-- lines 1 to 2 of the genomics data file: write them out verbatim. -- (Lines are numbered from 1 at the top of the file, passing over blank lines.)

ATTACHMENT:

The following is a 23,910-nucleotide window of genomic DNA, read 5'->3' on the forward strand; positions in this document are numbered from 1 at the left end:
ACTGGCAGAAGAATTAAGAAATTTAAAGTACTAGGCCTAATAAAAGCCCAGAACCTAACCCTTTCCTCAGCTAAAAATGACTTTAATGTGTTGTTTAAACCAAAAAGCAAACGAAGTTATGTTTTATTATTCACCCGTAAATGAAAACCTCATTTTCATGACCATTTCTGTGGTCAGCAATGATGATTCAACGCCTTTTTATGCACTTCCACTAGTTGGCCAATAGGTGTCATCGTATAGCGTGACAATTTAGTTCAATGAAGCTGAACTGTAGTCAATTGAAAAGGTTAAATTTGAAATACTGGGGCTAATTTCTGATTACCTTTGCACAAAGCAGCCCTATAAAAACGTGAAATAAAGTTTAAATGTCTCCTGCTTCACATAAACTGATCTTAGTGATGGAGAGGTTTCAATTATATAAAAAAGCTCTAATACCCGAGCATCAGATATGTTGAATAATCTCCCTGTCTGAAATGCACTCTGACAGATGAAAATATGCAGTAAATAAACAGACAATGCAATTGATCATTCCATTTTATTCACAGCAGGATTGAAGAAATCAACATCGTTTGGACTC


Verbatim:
The following is a 23,910-nucleotide window of genomic DNA, read 5'->3' on the forward strand; positions in this document are numbered from 1 at the left end:
ACTGGCAGAAGAATTAAGAAATTTAAAGTACTAGGCCTAATAAAAGCCCAGAACCTAACCCTTTCCTCAGCTAAAAATGACTTTAATGTGTTGTTTAAACCAAAAAGCAAACGAAGTTATGTTTTATTATTCACCCGTAAATGAAAACCTCATTTTCATGACCATTTCTGTGGTCAGCAATGATGATTCAACGCCTTTTTATGCACTTCCACTAGTTGGCCAATAGGTGTCATCGTATAGCGTGACAATTTAGTTCAATGAAGCTGAACTGTAGTCAATTGAAAAGGTTAAATTTGAAATACTGGGGCTAATTTCTGATTACCTTTGCACAAAGCAGCCCTATAAAAACGTGAAATAAAGTTTAAATGTCTCCTGCTTCACATAAACTGATCTTAGTGATGGAGAGGTTTCAATTATATAAAAAAGCTCTAATACCCGAGCATCAGATATGTTGAATAATCTCCCTGTCTGAAATGCACTCTGACAGATGAAAATATGCAGTAAATAAACAGACAATGCAATTGATCATTCCATTTTATTCACAGCAGGATTGAAGAAATCAACATCGTTTGGACTC